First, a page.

The Chronicle Gambia

Commonwealth Ranks Gambia Poorly on Youth Development Index

The Gambia has been poorly ranked 139th on the 2020 Global Youth Development Index, which measures the status of young people in 181 countries around the world. The ranking comes as the world celebrates International Youth Day 2021 today with the theme, ‘Transforming Food Systems: Youth Innovation for Human and Planetary Health.’

Prepared by the Commonwealth Secretariat Youth Division, the Global Youth Development Index (YDI) is an aggregate of indicators between 0.00 (lowest) and 1.00 (highest) that measure progress on youth development using five main domains: levels of education, health and well-being, employment and opportunity, civic participation and political participation.

This measure enables users to observe, monitor, and measure youth development and experiences across the world. This scoring system is the same as the one that underpins the HDI produced by the UNDP’s Human Development Report Office (HDRO)

It also looked at 27 indicators, including literacy and voting.

The Gambia scored 0.577 points, the same and tied as Kenya at position 139. The Gambia also beats Togo (141), Rwanda (142), and its neighbors Tanzania (148) and Uganda (157).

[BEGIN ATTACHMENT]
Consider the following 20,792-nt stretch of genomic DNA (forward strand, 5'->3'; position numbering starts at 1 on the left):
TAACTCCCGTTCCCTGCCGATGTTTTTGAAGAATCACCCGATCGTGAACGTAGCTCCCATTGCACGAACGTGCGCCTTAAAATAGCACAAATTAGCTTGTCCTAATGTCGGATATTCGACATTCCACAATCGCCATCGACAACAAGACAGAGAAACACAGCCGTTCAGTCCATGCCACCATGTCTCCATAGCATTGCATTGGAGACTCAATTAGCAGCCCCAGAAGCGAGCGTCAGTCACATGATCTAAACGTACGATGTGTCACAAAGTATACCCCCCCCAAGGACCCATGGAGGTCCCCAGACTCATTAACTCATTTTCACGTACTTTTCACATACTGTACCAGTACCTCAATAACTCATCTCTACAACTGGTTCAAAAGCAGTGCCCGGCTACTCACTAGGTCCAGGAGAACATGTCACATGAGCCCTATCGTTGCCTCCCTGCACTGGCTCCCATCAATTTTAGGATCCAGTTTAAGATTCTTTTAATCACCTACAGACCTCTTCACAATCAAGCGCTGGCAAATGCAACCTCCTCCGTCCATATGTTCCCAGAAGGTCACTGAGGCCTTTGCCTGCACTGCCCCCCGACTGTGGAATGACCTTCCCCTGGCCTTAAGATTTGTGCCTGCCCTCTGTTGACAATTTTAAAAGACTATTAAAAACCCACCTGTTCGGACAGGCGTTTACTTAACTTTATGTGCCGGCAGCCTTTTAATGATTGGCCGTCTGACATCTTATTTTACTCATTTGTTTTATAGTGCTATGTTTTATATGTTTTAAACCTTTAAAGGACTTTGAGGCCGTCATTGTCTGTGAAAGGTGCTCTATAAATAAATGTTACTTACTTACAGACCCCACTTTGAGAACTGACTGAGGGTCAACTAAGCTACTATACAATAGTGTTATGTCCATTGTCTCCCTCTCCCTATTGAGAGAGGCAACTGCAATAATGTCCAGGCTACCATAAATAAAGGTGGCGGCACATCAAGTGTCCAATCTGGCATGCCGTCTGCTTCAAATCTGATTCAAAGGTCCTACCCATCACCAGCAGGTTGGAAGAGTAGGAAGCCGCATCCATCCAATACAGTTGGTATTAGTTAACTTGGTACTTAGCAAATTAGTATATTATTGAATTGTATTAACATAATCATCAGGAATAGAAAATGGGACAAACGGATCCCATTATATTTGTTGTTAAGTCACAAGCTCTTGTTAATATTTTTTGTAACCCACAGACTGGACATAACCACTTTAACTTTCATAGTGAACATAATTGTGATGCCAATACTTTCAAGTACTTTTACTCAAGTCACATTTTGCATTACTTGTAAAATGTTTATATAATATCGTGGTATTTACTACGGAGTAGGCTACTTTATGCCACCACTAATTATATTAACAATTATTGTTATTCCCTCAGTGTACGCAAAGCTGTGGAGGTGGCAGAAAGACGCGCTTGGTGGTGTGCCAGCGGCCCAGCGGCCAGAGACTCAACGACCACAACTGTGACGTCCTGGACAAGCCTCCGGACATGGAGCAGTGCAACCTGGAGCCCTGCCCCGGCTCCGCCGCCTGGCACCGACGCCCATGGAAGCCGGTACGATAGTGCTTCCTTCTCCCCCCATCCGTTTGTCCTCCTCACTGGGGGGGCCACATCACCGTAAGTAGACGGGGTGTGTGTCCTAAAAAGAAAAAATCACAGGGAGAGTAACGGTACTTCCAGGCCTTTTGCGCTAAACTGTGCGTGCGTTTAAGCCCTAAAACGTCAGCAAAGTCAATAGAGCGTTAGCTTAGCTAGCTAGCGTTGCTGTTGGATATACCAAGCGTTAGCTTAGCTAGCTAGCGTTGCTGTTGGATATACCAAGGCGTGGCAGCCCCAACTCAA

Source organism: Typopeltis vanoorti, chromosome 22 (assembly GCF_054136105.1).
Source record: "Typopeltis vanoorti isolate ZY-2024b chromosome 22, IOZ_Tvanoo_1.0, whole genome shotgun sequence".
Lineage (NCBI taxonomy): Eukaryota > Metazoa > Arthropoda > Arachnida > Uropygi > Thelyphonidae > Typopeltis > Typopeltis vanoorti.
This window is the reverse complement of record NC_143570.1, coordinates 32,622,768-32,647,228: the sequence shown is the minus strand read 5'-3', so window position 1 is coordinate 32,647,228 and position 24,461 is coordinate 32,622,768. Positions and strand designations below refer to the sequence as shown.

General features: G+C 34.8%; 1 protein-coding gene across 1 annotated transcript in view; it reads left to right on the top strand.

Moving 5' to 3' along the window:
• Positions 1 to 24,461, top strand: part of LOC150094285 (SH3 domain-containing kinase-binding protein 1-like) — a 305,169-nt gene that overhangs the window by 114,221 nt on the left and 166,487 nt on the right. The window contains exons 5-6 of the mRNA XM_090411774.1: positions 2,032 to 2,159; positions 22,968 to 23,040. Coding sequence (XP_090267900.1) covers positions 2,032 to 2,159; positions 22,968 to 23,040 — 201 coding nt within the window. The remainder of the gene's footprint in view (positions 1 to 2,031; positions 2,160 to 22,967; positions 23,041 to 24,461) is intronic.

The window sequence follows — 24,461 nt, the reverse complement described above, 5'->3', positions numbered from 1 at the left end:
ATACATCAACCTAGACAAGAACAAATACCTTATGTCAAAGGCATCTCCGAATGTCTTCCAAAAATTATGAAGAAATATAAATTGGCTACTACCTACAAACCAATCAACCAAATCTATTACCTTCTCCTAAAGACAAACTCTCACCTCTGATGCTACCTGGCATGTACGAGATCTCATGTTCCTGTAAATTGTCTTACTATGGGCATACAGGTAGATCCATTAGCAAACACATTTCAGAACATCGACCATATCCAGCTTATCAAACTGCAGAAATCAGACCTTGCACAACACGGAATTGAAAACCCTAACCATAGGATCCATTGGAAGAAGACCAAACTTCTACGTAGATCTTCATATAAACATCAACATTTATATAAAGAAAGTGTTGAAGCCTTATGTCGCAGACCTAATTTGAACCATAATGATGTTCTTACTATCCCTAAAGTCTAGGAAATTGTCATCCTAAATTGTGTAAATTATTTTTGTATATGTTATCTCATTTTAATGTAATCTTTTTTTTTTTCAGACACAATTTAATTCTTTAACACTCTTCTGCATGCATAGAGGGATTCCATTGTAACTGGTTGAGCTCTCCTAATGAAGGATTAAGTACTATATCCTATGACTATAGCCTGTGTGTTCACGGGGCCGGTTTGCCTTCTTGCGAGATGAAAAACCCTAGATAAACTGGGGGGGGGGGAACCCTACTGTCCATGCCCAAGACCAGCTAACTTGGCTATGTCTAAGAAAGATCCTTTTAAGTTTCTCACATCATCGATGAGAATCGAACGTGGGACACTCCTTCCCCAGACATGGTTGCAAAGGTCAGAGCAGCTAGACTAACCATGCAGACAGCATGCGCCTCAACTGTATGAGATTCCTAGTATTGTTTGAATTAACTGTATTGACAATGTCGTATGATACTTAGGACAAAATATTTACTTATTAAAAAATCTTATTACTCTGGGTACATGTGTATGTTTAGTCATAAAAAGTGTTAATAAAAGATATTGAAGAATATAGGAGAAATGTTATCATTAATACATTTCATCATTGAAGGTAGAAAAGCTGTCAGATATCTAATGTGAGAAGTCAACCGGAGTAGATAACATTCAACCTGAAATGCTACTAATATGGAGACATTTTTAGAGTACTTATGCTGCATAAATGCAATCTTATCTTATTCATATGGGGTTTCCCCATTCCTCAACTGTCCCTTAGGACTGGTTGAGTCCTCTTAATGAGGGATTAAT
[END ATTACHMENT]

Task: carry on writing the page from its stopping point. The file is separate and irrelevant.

Above The Gambia are fellow African countries like Senegal (133), South Africa (131), Djibouti (128), Egypt (123), Comoros (121), Namibia (119), Gabon (114), and Libya (110).

Overall, the index shows advances in youth’s participation in peace processes and their education, employment, inclusion, and healthcare since 2010.

Levels of underemployed youth and those not in school, training, or work remained constant.

Health made the largest gains of 4.39 percent, driven by a 1.6 percent decline in global youth mortality rates and a 2 percent drop in each HIV, self-harm, alcohol abuse, and tobacco use.

According to the Commonwealth Secretariat’s triennial rankings of youth development, 156 countries recorded slight improvements in their scores.

Singapore ranked top for the first time, followed by Slovenia, Norway, Malta, and Denmark.

The report indicates that, despite some progress, sub-Saharan Africa registers the lowest levels of youth development, followed by the South Asian and the Middle East, and North Africa regions.

The 10 lowest YDI scores are all Sub-Saharan African countries – Central African Republic, Chad, Cote d’ Ivoire, Niger, Equatorial Guinea, Guinea-Bissau, Mozambique, Zambia, Democratic Republic of Congo, and Mali.

While the data used in the index pre-dates Covid-19, the report highlights the positive trajectory of youth development, which the virus could reverse for the first time unless urgent action is taken to secure the pre-pandemic gains.


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